A ban on spinning and weaving was a cornerstone of seventeenth-century colonial policy designed to foster dependence on England. The motherland demanded raw goods to nourish her own economies and labor forces, and colonists were expected to export fiber and then buy back finished products at value-added prices. By the eighteenth century, however, English merchants were so overstocked with dry goods that they were dumping linens on the American market at fire-sale prices.
This might have simply cemented colonial dependency on fabrics from the home state, but what happened instead is that professional spinners and weavers from Ireland began arriving in Massachusetts in 1718 in waves that peaked in 1745. The immigrants introduced improved modes of “spinningwork” that produced more cloth from flax and hemp. New England women began to hold spinning bees, and by the time of the War for Independence from British Crown they were self-sufficient enough to boycott English fabric products. The early American paper industry relied mainly on hemp, linen, and cotton rags for raw material, and benefited greatly from this increased domestic production.
Throughout the revolutionary era, helpful manuals to aid the would-be hemp farmer continued to appear, often at the behest of colonial governments eager to erect stable, self-sufficient economies with this versatile crop as their foundation, the Massachusetts house of Representatives in 1765 commissioned A Treatise of Hemp-Husbandry from Edmund Quincy, who summarized:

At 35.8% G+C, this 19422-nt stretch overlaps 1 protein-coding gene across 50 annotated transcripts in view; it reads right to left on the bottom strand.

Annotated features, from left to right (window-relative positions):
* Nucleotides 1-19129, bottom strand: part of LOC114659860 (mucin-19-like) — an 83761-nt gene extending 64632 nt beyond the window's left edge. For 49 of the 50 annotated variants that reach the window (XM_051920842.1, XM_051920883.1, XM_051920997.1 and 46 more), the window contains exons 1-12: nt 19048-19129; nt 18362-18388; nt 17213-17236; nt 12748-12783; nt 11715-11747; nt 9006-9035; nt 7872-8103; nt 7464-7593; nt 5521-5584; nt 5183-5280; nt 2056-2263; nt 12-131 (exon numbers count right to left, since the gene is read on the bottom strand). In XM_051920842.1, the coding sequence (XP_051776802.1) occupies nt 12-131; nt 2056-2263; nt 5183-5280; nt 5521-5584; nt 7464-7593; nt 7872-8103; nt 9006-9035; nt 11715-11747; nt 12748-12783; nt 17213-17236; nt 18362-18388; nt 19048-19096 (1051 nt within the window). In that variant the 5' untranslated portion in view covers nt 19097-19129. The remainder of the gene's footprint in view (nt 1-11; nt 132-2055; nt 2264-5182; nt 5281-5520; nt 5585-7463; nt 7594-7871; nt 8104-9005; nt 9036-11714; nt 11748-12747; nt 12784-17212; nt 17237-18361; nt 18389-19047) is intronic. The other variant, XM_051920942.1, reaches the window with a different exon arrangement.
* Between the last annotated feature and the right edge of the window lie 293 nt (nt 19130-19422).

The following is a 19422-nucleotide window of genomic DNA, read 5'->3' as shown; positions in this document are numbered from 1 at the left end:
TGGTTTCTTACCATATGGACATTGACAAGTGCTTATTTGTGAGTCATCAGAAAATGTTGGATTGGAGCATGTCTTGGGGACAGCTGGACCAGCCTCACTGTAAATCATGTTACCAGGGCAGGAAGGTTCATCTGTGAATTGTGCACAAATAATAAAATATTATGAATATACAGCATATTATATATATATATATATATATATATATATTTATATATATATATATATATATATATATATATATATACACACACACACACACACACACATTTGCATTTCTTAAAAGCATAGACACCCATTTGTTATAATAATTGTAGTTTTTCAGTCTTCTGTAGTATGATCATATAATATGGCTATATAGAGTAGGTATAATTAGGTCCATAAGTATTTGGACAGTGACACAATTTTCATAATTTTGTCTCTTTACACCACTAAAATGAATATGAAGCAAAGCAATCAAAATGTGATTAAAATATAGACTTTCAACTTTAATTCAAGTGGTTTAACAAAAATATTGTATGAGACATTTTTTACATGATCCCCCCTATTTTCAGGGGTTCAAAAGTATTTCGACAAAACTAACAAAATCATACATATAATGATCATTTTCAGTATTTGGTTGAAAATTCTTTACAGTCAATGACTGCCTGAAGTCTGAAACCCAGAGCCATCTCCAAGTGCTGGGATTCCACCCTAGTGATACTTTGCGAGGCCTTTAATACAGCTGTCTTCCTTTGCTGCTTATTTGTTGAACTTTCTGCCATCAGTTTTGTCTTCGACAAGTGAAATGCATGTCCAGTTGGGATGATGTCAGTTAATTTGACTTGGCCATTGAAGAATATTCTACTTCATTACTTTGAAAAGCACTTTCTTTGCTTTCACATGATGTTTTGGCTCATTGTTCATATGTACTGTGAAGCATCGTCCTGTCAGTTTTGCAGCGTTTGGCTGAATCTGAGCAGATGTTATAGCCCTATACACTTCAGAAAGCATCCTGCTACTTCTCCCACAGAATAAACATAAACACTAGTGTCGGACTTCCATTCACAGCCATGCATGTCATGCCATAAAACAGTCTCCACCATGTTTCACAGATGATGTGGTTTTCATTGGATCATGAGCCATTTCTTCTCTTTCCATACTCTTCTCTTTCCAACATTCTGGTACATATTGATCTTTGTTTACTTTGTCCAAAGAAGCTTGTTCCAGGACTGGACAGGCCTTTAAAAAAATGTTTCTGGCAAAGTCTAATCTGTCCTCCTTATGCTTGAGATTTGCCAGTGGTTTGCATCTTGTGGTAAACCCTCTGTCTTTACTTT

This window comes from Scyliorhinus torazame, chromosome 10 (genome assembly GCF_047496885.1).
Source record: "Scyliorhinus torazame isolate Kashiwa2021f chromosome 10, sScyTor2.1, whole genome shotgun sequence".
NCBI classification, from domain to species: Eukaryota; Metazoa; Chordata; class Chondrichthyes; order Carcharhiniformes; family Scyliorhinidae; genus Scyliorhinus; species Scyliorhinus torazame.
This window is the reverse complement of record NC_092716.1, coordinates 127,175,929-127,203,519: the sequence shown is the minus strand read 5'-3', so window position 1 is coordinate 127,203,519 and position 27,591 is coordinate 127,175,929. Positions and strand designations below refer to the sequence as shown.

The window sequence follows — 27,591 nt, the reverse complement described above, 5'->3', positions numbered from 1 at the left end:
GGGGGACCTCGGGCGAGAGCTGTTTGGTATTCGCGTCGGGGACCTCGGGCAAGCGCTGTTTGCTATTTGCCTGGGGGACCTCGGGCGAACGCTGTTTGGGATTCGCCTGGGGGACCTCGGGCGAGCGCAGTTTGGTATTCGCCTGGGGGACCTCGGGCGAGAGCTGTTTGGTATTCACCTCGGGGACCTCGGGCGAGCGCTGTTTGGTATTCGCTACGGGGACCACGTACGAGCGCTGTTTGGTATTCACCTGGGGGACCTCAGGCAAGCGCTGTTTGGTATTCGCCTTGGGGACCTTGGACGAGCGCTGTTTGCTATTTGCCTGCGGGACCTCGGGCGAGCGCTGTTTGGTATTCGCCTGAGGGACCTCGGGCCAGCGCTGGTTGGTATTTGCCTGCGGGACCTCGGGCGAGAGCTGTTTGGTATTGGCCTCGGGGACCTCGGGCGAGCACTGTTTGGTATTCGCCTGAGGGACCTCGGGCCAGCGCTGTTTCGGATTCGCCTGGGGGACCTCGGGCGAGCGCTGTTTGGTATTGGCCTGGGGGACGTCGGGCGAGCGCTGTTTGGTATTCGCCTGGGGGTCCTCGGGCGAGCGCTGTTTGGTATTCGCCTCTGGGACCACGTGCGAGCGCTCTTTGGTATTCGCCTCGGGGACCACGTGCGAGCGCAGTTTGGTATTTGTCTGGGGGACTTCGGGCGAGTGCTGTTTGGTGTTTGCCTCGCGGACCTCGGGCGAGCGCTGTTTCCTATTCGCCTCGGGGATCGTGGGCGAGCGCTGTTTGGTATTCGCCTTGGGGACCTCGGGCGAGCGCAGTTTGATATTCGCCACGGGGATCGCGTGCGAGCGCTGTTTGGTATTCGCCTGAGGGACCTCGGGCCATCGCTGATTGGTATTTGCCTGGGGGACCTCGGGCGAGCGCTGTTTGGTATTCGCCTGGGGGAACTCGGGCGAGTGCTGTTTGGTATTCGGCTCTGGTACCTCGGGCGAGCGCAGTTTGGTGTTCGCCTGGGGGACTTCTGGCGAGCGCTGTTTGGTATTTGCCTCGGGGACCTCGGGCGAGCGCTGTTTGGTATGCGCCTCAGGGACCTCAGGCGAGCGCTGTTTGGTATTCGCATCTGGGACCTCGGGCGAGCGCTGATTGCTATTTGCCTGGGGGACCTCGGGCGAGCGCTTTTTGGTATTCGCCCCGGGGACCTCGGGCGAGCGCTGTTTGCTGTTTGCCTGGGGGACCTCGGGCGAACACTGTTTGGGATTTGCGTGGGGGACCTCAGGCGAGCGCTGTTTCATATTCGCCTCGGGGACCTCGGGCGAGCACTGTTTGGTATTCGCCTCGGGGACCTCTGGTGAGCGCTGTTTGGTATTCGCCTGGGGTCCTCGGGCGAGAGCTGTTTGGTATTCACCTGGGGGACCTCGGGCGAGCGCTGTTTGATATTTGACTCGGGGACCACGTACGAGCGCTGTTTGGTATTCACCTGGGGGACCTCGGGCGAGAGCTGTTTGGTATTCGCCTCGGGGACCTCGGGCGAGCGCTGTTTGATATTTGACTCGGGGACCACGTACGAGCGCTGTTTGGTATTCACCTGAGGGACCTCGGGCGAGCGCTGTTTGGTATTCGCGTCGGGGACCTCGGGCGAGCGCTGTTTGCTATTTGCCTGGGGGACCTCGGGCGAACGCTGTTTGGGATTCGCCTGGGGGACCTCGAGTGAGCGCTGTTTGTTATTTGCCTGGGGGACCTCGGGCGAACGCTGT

“It is presumed none will be at a loss to determine, that the two most important materials which the Inhabitants of these Colonies should principally be encouraged in the growth of, are Flax and Hemp, being the most extensively useful of any which can be so easily and generally produced in North America.”
In the introduction of his observations on the Raising and dressing of Hemp, written in 1777, Edward Antil declared, “Hemp is one of the most profitable productions the earth furnishes in northern climates; as it employes a great number of poor people in a very advantageous manner, if its manufacture is carried on properly : It…becomes worthy of the serious attention…of every trading man, who truly loves his country.”
With the Revolution at hand, the prominent Virginia landowner and politician Robert “King” Carter anticipated in 1774 that his tobacco “next summer will be in little demand,” and he instructed his foreman, “in place of tobacco – hemp and flax will be grown.” Mandatory cultivation laws were passed “as a preparation for war….Each tithable… is bound to deliver every year one pound each of dressed hemp and flax or two pounds of either… under oath that it was of his own growth.”
A revolution is fought on more fronts that just the battlefield, and hemp, as the major source of paper in the colonies was essential for communication. In addition to clothing the revolutionary soldiers and equipping the navy, hemp-paper pamphlets and documents spread the revolution of ideas through the colonies and helped establish the desire for independence in colonist’s minds. By the time Thomas Paine exhorted his fellows to fight for freedom with Common Sense in January 1776, he could point out that “in almost every article of defence we abound, Hemp flourishes even to rankness, so that we need not want cordage.”